What you need to know:
- The boda boda rider was taken to the hospital by his friends following an accident.
- But the management of the Kenyatta National Hospital (KNH) insisted the patient was in a critical state and that his death was not due to negligence.
A man died at the parking lot of Kenya’s largest referral hospital where a strike by 5,000 workers paralysed operations on Monday.
The boda boda rider was taken to the hospital by his friends following an accident.
But the management of the Kenyatta National Hospital (KNH) insisted the patient was in a critical state and that his death was not due to negligence.
Dr Stanley Kamau, a board member at KNH, said the hospital and staff were not to blame for the death.
The strike disrupted services at the hospital and left patients unattended. The striking employees are protesting a delay to effect a pay rise totaling Sh601 million.
Some families were forced to move unattended patients from the hospital as members of the Kenya Union of Domestic, Hotels, Educational Institutions and Hospital Workers (Kudheiha), the Kenya National Union of Nurses (KNUN), and the Kenya Medical Practitioners, Pharmacists and Dentists Union (KMPDU) commenced their strike.
The workers are demanding implementation of resolutions from the State Corporation Advisory Committee, which upgraded the hospital’s parastatal status from 3C to 7A in 2012.
Following the reclassification, all KNH staff were to benefit from enhanced pay but it has never been effected.
Some workers went on strike late last year, prompting a return-to-work formula with management to end the boycott.
But the Salaries and Remuneration Commission (SRC) has said the formula is not a basis for demanding a review of remuneration, arguing it’s not fiscally sustainable and will distort the salary structure in the sector.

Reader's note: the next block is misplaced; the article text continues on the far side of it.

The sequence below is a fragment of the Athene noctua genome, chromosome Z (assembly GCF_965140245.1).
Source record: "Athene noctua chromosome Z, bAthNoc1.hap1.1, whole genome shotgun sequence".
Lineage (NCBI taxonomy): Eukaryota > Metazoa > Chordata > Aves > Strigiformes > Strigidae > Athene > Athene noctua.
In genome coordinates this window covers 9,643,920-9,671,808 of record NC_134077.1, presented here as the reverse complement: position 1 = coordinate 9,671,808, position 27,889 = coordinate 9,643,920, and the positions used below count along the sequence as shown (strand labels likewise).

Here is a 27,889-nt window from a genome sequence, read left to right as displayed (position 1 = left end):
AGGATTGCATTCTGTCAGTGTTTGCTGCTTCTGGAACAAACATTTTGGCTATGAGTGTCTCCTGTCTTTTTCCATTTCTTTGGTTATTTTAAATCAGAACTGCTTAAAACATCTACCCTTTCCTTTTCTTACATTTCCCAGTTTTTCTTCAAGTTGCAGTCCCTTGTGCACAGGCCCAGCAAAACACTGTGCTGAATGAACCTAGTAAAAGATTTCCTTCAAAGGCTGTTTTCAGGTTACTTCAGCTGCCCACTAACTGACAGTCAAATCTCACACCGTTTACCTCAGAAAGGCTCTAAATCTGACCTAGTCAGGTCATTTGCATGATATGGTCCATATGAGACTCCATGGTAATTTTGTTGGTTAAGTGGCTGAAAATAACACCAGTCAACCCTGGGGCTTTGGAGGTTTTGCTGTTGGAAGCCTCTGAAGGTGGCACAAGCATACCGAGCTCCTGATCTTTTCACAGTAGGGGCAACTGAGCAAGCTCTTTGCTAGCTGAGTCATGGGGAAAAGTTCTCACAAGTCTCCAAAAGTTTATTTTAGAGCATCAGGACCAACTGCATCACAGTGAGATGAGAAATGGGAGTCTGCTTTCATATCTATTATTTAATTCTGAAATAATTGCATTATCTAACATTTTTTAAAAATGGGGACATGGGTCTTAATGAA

SRC has asked the referral to retain the current pay structure as it awaits a job evaluation that will inform the remuneration review cycle for 2021/22 to 2014/25.
KNUN Secretary-General Seth Panyako said members were not interested in the job evaluation and wanted their salaries adjusted as the matter had been approved by Parliament.
“We want SRC to write to the CEO giving authorisation for payment because we know the money is there. We will not go back to work until we get the money,” Mr Panyako stated.
SRC the ‘obstacle’
KMPDU’s acting Secretary-General Chibanzi Mwachonda claims SRC is the only obstacle and it is frustrating health workers in the public sector.
The hospital’s chief executive officer in a letter to SRC yesterday said KNH will ensure the Sh601 million budgeted for in the 2020/21 financial year is paid in October.
In a letter dated February 12, 2013, to then Finance Principal Secretary, KNH detailed the breakdown of the salaries from the CEO to the lowest Job Group K16/17.
The lowest basic salary for the hospital CEO was set at Sh400,000, while the maximum had been capped at Sh560,000. House allowance was to be between Sh60,000 and Sh80,000.
While the CEO’s basic salary was settled at Sh400,000, that of the lowest worker was set at Sh17, 535.